On to the copy-to-self test, run as before:
The C440 takes a little longer but still handily beats the others, even when hamstrung from its true performance by not being able to go into PCIe 4.0 mode. The Z330 once again beats the older P1 in this test but despite the level playing field of PCIe Gen 3, the Z330 is no match for its higher-performance C440 cousin from Team Group.
But there's also an interesting anomaly here, and it's noteworthy because it's the first time I've observed it. The P1 takes substantially less time in the file copy test on this i5 testbench than it did on the Ryzen machine. When I repeated the tests I realised why. I had noted a drop-off in performance towards the end of the file copy on the Ryzen machine but hadn't paid too much attention to it, thinking it was some peculiarity of the caching on the drive. But that drop-off did not appear on the i5 testbed. What's the difference? Temperature.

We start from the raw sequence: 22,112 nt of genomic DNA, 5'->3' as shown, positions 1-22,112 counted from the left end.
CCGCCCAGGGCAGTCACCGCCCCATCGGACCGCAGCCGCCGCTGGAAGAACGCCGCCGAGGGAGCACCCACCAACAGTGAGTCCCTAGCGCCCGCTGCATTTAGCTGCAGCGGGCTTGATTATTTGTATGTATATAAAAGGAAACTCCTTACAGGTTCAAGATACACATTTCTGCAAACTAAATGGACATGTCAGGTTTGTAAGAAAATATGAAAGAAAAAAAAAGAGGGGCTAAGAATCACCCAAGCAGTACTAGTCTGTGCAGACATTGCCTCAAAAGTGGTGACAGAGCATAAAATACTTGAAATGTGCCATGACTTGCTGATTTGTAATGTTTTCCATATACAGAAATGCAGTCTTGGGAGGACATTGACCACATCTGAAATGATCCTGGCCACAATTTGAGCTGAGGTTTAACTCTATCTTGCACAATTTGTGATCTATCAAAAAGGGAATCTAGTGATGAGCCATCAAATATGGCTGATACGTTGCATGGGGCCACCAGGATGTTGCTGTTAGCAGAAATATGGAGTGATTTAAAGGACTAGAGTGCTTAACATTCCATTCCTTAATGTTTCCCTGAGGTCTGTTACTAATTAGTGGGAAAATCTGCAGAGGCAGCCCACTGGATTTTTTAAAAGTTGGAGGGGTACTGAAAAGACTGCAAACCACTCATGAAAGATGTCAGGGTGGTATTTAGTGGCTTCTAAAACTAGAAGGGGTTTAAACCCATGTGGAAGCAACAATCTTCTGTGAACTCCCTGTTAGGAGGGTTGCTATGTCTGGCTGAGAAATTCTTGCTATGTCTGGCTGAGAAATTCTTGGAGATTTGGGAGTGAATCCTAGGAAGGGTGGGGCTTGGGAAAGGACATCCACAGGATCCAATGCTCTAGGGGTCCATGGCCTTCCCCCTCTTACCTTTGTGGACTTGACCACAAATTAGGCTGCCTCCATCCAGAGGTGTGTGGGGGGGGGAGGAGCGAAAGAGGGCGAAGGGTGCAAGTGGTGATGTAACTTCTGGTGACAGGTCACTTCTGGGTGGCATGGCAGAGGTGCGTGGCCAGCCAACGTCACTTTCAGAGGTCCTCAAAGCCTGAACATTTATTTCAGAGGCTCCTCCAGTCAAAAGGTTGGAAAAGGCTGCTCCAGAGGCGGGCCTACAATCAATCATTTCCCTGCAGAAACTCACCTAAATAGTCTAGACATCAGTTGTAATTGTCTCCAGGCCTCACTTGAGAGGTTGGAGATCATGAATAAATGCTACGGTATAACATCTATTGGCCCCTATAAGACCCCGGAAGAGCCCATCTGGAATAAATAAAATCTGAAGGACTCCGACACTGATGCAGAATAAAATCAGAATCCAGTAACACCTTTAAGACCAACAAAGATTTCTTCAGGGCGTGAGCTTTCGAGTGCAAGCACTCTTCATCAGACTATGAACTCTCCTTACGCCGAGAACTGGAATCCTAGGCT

In the i5 machine we are using the onboard graphics of the CPU, so there is plenty of free air around the card in the M.2 adapter in the PCIe slot and not much heat being generated inside the case. Note there is another 512GB Samsung drive (the OS drive) in another PCIe M.2 card below the one used for testing:
But in the Ryzen machine there is a GTX 1660 Super directly above the onboard M.2 slot. Normally this machine also has an RTX 3060 Ti in it and both cards are mining, so I habitually have two fans near the bottom of the case as that arrangement seems the best for keeping the temperatures down.
For this test the 3060 was removed and I was not mining but the fans were present, and even so, it seems like the P1 is hitting 64C and thermal throttling. In the i5 machine it only hits about 59C during the copy and does not noticeably slow down. It's pretty obvious when thermal throttling kicks in on the Ryzen machine: